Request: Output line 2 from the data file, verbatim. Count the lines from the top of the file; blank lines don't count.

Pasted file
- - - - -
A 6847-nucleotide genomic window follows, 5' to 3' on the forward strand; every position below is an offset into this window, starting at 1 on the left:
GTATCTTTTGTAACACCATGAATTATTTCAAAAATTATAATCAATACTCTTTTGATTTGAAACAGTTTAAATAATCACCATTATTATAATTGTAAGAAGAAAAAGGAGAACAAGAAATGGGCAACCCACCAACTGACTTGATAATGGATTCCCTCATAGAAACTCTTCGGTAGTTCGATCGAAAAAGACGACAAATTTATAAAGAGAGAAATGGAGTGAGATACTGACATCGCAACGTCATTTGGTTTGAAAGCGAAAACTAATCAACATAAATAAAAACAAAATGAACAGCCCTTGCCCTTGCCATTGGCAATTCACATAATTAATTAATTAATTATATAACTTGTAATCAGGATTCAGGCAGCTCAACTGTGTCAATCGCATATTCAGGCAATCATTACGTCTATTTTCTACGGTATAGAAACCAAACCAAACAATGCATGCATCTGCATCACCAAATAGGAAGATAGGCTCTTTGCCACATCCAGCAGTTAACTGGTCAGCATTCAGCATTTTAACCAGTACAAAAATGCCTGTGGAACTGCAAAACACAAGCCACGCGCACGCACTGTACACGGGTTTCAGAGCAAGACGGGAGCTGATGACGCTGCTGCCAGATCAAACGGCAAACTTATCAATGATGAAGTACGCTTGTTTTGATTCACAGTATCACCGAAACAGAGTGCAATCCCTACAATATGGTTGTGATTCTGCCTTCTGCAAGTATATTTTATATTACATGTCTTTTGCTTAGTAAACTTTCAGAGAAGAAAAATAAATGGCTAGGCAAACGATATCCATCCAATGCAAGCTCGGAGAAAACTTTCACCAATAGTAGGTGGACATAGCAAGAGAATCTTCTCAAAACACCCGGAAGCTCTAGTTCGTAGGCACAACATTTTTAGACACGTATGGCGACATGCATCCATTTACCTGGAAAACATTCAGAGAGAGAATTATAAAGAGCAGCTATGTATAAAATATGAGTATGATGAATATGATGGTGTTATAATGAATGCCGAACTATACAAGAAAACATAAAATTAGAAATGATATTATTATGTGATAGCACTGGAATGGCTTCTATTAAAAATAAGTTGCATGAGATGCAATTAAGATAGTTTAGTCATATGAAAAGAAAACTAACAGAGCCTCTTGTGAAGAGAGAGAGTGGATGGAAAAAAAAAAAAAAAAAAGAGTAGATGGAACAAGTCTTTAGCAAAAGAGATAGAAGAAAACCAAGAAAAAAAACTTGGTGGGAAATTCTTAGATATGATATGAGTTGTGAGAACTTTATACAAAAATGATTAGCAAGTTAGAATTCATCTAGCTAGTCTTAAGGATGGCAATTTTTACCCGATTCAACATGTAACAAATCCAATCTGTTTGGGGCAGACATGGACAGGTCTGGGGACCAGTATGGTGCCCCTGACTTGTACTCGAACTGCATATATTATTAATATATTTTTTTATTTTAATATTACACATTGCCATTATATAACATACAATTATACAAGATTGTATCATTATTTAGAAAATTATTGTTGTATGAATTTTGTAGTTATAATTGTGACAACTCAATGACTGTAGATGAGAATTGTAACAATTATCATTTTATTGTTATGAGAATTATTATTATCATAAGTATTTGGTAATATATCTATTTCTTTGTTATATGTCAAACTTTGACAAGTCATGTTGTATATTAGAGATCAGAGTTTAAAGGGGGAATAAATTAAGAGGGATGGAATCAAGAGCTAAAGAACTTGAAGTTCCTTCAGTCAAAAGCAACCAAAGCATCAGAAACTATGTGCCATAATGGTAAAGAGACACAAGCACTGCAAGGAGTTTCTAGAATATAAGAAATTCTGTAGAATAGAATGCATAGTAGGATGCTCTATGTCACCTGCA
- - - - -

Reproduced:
GTATCTTTTGTAACACCATGAATTATTTCAAAAATTATAATCAATACTCTTTTGATTTGAAACAGTTTAAATAATCACCATTATTATAATTGTAAGAAGAAAAAGGAGAACAAGAAATGGGCAACCCACCAACTGACTTGATAATGGATTCCCTCATAGAAACTCTTCGGTAGTTCGATCGAAAAAGACGACAAATTTATAAAGAGAGAAATGGAGTGAGATACTGACATCGCAACGTCATTTGGTTTGAAAGCGAAAACTAATCAACATAAATAAAAACAAAATGAACAGCCCTTGCCCTTGCCATTGGCAATTCACATAATTAATTAATTAATTATATAACTTGTAATCAGGATTCAGGCAGCTCAACTGTGTCAATCGCATATTCAGGCAATCATTACGTCTATTTTCTACGGTATAGAAACCAAACCAAACAATGCATGCATCTGCATCACCAAATAGGAAGATAGGCTCTTTGCCACATCCAGCAGTTAACTGGTCAGCATTCAGCATTTTAACCAGTACAAAAATGCCTGTGGAACTGCAAAACACAAGCCACGCGCACGCACTGTACACGGGTTTCAGAGCAAGACGGGAGCTGATGACGCTGCTGCCAGATCAAACGGCAAACTTATCAATGATGAAGTACGCTTGTTTTGATTCACAGTATCACCGAAACAGAGTGCAATCCCTACAATATGGTTGTGATTCTGCCTTCTGCAAGTATATTTTATATTACATGTCTTTTGCTTAGTAAACTTTCAGAGAAGAAAAATAAATGGCTAGGCAAACGATATCCATCCAATGCAAGCTCGGAGAAAACTTTCACCAATAGTAGGTGGACATAGCAAGAGAATCTTCTCAAAACACCCGGAAGCTCTAGTTCGTAGGCACAACATTTTTAGACACGTATGGCGACATGCATCCATTTACCTGGAAAACATTCAGAGAGAGAATTATAAAGAGCAGCTATGTATAAAATATGAGTATGATGAATATGATGGTGTTATAATGAATGCCGAACTATACAAGAAAACATAAAATTAGAAATGATATTATTATGTGATAGCACTGGAATGGCTTCTATTAAAAATAAGTTGCATGAGATGCAATTAAGATAGTTTAGTCATATGAAAAGAAAACTAACAGAGCCTCTTGTGAAGAGAGAGAGTGGATGGAAAAAAAAAAAAAAAAAAGAGTAGATGGAACAAGTCTTTAGCAAAAGAGATAGAAGAAAACCAAGAAAAAAAACTTGGTGGGAAATTCTTAGATATGATATGAGTTGTGAGAACTTTATACAAAAATGATTAGCAAGTTAGAATTCATCTAGCTAGTCTTAAGGATGGCAATTTTTACCCGATTCAACATGTAACAAATCCAATCTGTTTGGGGCAGACATGGACAGGTCTGGGGACCAGTATGGTGCCCCTGACTTGTACTCGAACTGCATATATTATTAATATATTTTTTTATTTTAATATTACACATTGCCATTATATAACATACAATTATACAAGATTGTATCATTATTTAGAAAATTATTGTTGTATGAATTTTGTAGTTATAATTGTGACAACTCAATGACTGTAGATGAGAATTGTAACAATTATCATTTTATTGTTATGAGAATTATTATTATCATAAGTATTTGGTAATATATCTATTTCTTTGTTATATGTCAAACTTTGACAAGTCATGTTGTATATTAGAGATCAGAGTTTAAAGGGGGAATAAATTAAGAGGGATGGAATCAAGAGCTAAAGAACTTGAAGTTCCTTCAGTCAAAAGCAACCAAAGCATCAGAAACTATGTGCCATAATGGTAAAGAGACACAAGCACTGCAAGGAGTTTCTAGAATATAAGAAATTCTGTAGAATAGAATGCATAGTAGGATGCTCTATGTCACCTGCA